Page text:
The inositol 1,4,5-trisphosphate receptor (IP3R) in the endoplasmic reticulum mediates calcium signaling that impinges on intracellular processes. IP3Rs are allosteric proteins comprising four subunits that form an ion channel activated by binding of IP3 at a distance. Defective allostery in IP3R is considered crucial to cellular dysfunction, but the specific mechanism remains unknown. Here we demonstrate that a pleiotropic enzyme transglutaminase type 2 targets the allosteric coupling domain of IP3R type 1 (IP3R1) and negatively regulates IP3R1-mediated calcium signaling and autophagy by locking the subunit configurations. The control point of this regulation is the covalent posttranslational modification of the Gln2746 residue that transglutaminase type 2 tethers to the adjacent subunit. Modification of Gln2746 and IP3R1 function was observed in Huntington disease models, suggesting a pathological role of this modification in the neurodegenerative disease. Our study reveals that cellular signaling is regulated by a new mode of posttranslational modification that chronically and enzymatically blocks allosteric changes in the ligand-gated channels that relate to disease states.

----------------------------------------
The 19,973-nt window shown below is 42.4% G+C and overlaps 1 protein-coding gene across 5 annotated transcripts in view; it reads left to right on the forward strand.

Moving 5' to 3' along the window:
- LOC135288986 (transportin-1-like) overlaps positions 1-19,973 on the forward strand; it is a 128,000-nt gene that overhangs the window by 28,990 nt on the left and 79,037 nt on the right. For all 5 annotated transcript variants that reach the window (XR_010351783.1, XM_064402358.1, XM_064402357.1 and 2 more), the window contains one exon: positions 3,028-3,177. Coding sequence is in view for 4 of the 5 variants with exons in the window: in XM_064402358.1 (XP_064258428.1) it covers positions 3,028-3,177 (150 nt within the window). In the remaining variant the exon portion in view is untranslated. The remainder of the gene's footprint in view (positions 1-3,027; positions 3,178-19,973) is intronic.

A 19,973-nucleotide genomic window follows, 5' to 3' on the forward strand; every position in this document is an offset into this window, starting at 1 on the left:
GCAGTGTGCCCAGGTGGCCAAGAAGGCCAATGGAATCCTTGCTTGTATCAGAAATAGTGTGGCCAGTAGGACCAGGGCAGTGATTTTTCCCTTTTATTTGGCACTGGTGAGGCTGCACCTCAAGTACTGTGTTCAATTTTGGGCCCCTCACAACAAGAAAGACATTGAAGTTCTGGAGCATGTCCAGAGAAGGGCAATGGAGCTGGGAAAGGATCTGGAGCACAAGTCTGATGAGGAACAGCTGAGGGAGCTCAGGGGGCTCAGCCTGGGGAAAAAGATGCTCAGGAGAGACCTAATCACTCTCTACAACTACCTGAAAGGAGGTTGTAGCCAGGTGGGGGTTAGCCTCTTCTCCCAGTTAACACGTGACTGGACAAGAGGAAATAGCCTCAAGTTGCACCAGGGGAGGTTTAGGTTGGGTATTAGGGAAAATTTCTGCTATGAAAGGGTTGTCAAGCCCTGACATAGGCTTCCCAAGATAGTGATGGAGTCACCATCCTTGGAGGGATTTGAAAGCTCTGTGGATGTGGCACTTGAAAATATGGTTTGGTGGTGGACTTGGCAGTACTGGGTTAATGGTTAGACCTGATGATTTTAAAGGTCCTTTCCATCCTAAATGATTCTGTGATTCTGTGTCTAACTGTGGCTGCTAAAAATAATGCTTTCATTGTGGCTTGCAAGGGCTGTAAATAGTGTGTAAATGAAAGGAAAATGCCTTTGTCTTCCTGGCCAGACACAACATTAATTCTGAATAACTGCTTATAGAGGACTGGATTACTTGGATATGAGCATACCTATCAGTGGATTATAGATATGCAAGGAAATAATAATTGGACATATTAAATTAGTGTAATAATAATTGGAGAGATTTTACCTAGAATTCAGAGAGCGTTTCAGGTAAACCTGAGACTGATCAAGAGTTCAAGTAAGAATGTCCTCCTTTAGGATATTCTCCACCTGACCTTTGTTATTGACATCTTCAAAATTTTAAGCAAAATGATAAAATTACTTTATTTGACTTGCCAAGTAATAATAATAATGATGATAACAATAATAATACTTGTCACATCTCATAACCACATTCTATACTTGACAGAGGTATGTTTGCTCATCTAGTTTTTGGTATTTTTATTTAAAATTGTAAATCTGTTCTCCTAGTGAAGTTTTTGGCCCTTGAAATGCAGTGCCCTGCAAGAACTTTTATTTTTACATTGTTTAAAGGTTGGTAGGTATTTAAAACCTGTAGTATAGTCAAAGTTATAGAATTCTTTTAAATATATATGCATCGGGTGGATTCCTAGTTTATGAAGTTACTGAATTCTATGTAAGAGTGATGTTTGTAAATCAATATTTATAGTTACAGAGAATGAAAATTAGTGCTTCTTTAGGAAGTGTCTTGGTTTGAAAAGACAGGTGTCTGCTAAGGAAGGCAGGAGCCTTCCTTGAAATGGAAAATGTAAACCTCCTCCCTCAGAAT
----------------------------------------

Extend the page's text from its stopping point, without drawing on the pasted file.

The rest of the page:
Keywords: IP3 receptor; allosteric regulation; deamidation; isopeptide bond; transamidation.